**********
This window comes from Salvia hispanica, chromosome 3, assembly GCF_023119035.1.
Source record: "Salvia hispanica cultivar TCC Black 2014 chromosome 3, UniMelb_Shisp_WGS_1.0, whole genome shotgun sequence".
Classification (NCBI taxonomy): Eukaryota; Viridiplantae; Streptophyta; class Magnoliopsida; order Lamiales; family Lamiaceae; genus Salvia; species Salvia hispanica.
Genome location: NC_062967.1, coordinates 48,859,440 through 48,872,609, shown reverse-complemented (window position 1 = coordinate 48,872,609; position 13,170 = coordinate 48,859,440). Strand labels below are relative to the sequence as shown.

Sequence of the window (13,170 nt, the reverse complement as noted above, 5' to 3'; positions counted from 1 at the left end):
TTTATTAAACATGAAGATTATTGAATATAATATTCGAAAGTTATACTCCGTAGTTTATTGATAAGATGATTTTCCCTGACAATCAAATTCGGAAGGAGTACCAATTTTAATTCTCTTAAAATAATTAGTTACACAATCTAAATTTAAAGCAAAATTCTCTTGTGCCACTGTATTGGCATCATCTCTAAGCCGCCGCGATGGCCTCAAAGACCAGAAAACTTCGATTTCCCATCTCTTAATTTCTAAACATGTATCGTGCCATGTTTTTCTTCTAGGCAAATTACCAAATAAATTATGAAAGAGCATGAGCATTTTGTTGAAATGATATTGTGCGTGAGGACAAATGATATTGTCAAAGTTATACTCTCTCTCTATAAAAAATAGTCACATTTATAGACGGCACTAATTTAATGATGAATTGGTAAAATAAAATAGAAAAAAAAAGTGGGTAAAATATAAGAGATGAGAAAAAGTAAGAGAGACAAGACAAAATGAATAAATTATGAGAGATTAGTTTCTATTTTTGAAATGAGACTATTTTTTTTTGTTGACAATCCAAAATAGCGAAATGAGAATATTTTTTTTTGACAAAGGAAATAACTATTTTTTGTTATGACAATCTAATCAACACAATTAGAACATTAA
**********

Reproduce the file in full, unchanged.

This window comes from Salvia hispanica, chromosome 3, assembly GCF_023119035.1.
Source record: "Salvia hispanica cultivar TCC Black 2014 chromosome 3, UniMelb_Shisp_WGS_1.0, whole genome shotgun sequence".
Classification (NCBI taxonomy): Eukaryota; Viridiplantae; Streptophyta; class Magnoliopsida; order Lamiales; family Lamiaceae; genus Salvia; species Salvia hispanica.
Genome location: NC_062967.1, coordinates 48,859,440 through 48,872,609, shown reverse-complemented (window position 1 = coordinate 48,872,609; position 13,170 = coordinate 48,859,440). Strand labels below are relative to the sequence as shown.

Sequence of the window (13,170 nt, the reverse complement as noted above, 5' to 3'; positions counted from 1 at the left end):
TTTATTAAACATGAAGATTATTGAATATAATATTCGAAAGTTATACTCCGTAGTTTATTGATAAGATGATTTTCCCTGACAATCAAATTCGGAAGGAGTACCAATTTTAATTCTCTTAAAATAATTAGTTACACAATCTAAATTTAAAGCAAAATTCTCTTGTGCCACTGTATTGGCATCATCTCTAAGCCGCCGCGATGGCCTCAAAGACCAGAAAACTTCGATTTCCCATCTCTTAATTTCTAAACATGTATCGTGCCATGTTTTTCTTCTAGGCAAATTACCAAATAAATTATGAAAGAGCATGAGCATTTTGTTGAAATGATATTGTGCGTGAGGACAAATGATATTGTCAAAGTTATACTCTCTCTCTATAAAAAATAGTCACATTTATAGACGGCACTAATTTAATGATGAATTGGTAAAATAAAATAGAAAAAAAAAGTGGGTAAAATATAAGAGATGAGAAAAAGTAAGAGAGACAAGACAAAATGAATAAATTATGAGAGATTAGTTTCTATTTTTGAAATGAGACTATTTTTTTTTGTTGACAATCCAAAATAGCGAAATGAGAATATTTTTTTTTGACAAAGGAAATAACTATTTTTTGTTATGACAATCTAATCAACACAATTAGAACATTAA